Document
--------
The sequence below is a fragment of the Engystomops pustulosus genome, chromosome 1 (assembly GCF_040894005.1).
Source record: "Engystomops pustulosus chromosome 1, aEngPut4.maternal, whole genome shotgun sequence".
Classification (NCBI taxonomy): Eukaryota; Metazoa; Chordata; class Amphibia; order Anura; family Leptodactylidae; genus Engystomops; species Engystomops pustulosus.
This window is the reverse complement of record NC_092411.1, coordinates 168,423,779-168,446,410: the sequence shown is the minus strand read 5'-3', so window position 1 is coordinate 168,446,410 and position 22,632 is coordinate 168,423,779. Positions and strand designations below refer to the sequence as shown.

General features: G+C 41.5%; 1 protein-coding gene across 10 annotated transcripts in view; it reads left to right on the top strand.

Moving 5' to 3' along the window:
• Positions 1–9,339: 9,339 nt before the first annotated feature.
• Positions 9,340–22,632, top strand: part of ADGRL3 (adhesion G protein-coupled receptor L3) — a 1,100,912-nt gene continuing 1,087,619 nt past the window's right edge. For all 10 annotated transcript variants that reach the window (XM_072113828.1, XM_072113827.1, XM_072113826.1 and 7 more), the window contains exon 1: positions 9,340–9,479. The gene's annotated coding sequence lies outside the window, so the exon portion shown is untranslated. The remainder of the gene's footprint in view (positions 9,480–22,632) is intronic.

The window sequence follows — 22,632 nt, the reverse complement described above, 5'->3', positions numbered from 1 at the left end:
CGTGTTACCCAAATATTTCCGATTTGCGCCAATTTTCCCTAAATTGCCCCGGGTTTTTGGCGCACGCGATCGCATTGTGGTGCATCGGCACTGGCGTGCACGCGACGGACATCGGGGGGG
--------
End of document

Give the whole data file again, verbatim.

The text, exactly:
The sequence below is a fragment of the Engystomops pustulosus genome, chromosome 1 (assembly GCF_040894005.1).
Source record: "Engystomops pustulosus chromosome 1, aEngPut4.maternal, whole genome shotgun sequence".
Classification (NCBI taxonomy): Eukaryota; Metazoa; Chordata; class Amphibia; order Anura; family Leptodactylidae; genus Engystomops; species Engystomops pustulosus.
This window is the reverse complement of record NC_092411.1, coordinates 168,423,779-168,446,410: the sequence shown is the minus strand read 5'-3', so window position 1 is coordinate 168,446,410 and position 22,632 is coordinate 168,423,779. Positions and strand designations below refer to the sequence as shown.

General features: G+C 41.5%; 1 protein-coding gene across 10 annotated transcripts in view; it reads left to right on the top strand.

Moving 5' to 3' along the window:
• Positions 1–9,339: 9,339 nt before the first annotated feature.
• Positions 9,340–22,632, top strand: part of ADGRL3 (adhesion G protein-coupled receptor L3) — a 1,100,912-nt gene continuing 1,087,619 nt past the window's right edge. For all 10 annotated transcript variants that reach the window (XM_072113828.1, XM_072113827.1, XM_072113826.1 and 7 more), the window contains exon 1: positions 9,340–9,479. The gene's annotated coding sequence lies outside the window, so the exon portion shown is untranslated. The remainder of the gene's footprint in view (positions 9,480–22,632) is intronic.

The window sequence follows — 22,632 nt, the reverse complement described above, 5'->3', positions numbered from 1 at the left end:
CGTGTTACCCAAATATTTCCGATTTGCGCCAATTTTCCCTAAATTGCCCCGGGTTTTTGGCGCACGCGATCGCATTGTGGTGCATCGGCACTGGCGTGCACGCGACGGACATCGGGGGGG